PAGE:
Police forces and charity unite to tackle ‘unprecedented volume of child sexual abuse’

Stock photo of distressed young girl, posed by model. Photo: Archant

Stock photo of distressed young girl, posed by model. Photo: Archant - Credit: Archant

Six police forces across East Anglia are launching Operation NetSafe today, (Monday) in a bid to tackle online viewing of child sexual abuse images.

In October last year, Chief Constable of Norfolk Police, Simon Bailey, announced that more than 100,000 individuals from across the UK were regularly accessing indecent images of children (IIOC) online.

Operation NetSafe has been launched to tackle this growing threat in the East, with forces from Norfolk, Suffolk, Cambridgeshire, Essex, Bedfordshire and Hertfordshire taking part.

The operation is being conducted in partnership with child protection charity, The Lucy Faithfull Foundation. Their staff, including former probation officers, social workers, psychologists and police officers, help prevent child sexual abuse through work with victims, families and sex offenders themselves.

The foundation also works with the public to help them play their part in protecting children via the UK-wide ‘Stop it Now!’ campaign. This directs offenders, potential offenders and their concerned loved ones to a confidential and anonymous helpline and online self-help resources, enabling them to address any concerning behaviour.

Operation NetSafe represents a new approach to address demand for child sexual abuse images by bringing together the detection and law enforcement work of the police with the prevention work of The Lucy Faithfull Foundation and ‘Stop it Now!’.

The operation will include a public awareness campaign using traditional media, social media, posters and other public relations activities to communicate key deterrence messages to offenders and potential offenders.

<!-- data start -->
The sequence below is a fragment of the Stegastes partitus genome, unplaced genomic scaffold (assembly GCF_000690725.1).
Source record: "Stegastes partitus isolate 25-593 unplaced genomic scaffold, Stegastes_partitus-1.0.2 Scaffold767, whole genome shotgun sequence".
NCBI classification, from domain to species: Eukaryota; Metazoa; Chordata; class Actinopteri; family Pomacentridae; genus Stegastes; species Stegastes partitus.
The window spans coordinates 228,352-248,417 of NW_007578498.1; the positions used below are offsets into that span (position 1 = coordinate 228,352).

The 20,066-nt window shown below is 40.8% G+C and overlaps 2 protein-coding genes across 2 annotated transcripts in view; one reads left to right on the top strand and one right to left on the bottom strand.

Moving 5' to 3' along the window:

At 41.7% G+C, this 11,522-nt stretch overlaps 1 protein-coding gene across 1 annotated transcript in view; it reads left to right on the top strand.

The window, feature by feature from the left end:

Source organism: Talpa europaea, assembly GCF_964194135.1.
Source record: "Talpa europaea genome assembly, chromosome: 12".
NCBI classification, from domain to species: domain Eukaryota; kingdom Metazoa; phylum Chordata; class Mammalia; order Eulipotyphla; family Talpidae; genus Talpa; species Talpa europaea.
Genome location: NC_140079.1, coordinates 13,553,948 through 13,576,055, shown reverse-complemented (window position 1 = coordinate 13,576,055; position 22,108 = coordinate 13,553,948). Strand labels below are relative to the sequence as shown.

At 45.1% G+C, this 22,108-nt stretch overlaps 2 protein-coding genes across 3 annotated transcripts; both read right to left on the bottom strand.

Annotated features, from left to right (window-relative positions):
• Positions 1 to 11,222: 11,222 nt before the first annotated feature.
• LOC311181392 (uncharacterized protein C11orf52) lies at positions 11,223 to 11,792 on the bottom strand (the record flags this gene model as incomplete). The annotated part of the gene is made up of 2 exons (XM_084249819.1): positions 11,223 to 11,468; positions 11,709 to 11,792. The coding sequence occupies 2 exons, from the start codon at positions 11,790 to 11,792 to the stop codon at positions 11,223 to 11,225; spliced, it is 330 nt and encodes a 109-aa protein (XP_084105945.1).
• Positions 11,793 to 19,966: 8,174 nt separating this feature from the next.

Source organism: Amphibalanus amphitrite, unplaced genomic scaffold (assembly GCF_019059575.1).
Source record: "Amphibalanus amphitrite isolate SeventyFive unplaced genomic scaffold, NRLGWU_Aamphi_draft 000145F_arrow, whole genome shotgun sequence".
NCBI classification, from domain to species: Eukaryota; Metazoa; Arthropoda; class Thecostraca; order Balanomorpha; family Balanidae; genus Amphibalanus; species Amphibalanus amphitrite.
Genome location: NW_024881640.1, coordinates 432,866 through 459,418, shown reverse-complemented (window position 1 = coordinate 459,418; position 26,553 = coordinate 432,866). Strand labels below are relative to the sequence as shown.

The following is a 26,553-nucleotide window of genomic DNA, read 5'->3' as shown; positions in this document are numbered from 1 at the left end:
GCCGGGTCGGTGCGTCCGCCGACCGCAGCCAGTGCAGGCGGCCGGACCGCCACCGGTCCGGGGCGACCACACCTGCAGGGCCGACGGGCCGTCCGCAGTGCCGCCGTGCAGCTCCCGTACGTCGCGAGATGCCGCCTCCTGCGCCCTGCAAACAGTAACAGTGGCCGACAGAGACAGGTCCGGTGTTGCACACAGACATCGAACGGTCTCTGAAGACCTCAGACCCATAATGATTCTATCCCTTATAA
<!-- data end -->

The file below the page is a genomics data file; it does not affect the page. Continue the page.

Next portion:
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Donald Findlater, safeguarding consultant at The Lucy Faithfull Foundation, said: “Too many men seem to think that it is alright to view sexual images of under-18s online. They may do this as part of an adult pornography habit; or they may have an established sexual interest in children that needs addressing urgently. But whatever the reason, they need to stop and stay stopped.

“In our work with those arrested for such viewing and sharing sexual images of children online, we often hear that they did not think they were doing any harm. But the reality is that the children in the images were typically abused when the image was first taken; and they are re-abused every time that image is viewed.

“Police are increasing their capacity to tackle this crime. The chances of getting caught have never been higher. The consequences of getting caught can be severe for families and for offenders themselves. Those offending online must not bury their heads in the sand. That knock on the door will come if they do not stop their illegal and harmful behaviour.

“For those men who are struggling with what they see as an addiction to pornography, including sexual images of under 18’s, confidential and effective help is available from Stop it Now! via 0808 1000 900 or by visiting the Stop it Now! website at www.get-help.stopitnow.org.uk.

“Children deserve nothing less than that all agencies and members of the public work together to keep them safe from sexual abuse.”

Chief Constable of Norfolk Police, Simon Bailey, said: “Police services across the UK are dealing with an unprecedented volume of child sexual abuse reports, including online indecent images and numbers continue to rise. Police forces are responding to the threat, and we have to consider different approaches such as rehabilitation and treatments as well as prosecution to deal with offenders.”

In just one year, more than 1,800 people from across Eastern England have sought help to stop looking at sexual images of children. 131 people from the region called the Stop it Now! helpline with concerns about their online behaviour; and a further 1,691 people from Eastern England visited the Stop it Now! website seeking help for their own online behaviour, or that of a loved one.